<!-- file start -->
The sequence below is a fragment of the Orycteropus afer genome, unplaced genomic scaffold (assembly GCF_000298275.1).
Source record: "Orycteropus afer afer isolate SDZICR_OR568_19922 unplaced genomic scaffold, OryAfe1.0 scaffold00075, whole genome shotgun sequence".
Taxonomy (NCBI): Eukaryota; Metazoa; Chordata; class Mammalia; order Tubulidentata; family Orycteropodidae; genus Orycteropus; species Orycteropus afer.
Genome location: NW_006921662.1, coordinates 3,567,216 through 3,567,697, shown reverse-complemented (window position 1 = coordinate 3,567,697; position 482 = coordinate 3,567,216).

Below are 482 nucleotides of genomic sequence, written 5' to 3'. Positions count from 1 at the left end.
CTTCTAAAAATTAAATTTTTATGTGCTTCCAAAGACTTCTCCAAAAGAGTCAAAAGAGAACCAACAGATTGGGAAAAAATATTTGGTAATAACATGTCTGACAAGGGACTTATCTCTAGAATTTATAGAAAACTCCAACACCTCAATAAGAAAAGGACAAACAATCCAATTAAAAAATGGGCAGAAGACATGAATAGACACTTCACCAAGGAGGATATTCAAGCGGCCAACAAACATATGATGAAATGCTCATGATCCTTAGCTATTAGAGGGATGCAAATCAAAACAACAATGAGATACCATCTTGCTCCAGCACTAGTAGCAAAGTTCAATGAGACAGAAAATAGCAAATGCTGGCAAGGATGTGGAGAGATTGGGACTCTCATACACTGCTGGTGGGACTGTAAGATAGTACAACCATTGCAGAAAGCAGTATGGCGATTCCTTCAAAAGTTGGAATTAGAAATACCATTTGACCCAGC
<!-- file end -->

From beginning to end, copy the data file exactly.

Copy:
The sequence below is a fragment of the Orycteropus afer genome, unplaced genomic scaffold (assembly GCF_000298275.1).
Source record: "Orycteropus afer afer isolate SDZICR_OR568_19922 unplaced genomic scaffold, OryAfe1.0 scaffold00075, whole genome shotgun sequence".
Taxonomy (NCBI): Eukaryota; Metazoa; Chordata; class Mammalia; order Tubulidentata; family Orycteropodidae; genus Orycteropus; species Orycteropus afer.
Genome location: NW_006921662.1, coordinates 3,567,216 through 3,567,697, shown reverse-complemented (window position 1 = coordinate 3,567,697; position 482 = coordinate 3,567,216).

Below are 482 nucleotides of genomic sequence, written 5' to 3'. Positions count from 1 at the left end.
CTTCTAAAAATTAAATTTTTATGTGCTTCCAAAGACTTCTCCAAAAGAGTCAAAAGAGAACCAACAGATTGGGAAAAAATATTTGGTAATAACATGTCTGACAAGGGACTTATCTCTAGAATTTATAGAAAACTCCAACACCTCAATAAGAAAAGGACAAACAATCCAATTAAAAAATGGGCAGAAGACATGAATAGACACTTCACCAAGGAGGATATTCAAGCGGCCAACAAACATATGATGAAATGCTCATGATCCTTAGCTATTAGAGGGATGCAAATCAAAACAACAATGAGATACCATCTTGCTCCAGCACTAGTAGCAAAGTTCAATGAGACAGAAAATAGCAAATGCTGGCAAGGATGTGGAGAGATTGGGACTCTCATACACTGCTGGTGGGACTGTAAGATAGTACAACCATTGCAGAAAGCAGTATGGCGATTCCTTCAAAAGTTGGAATTAGAAATACCATTTGACCCAGC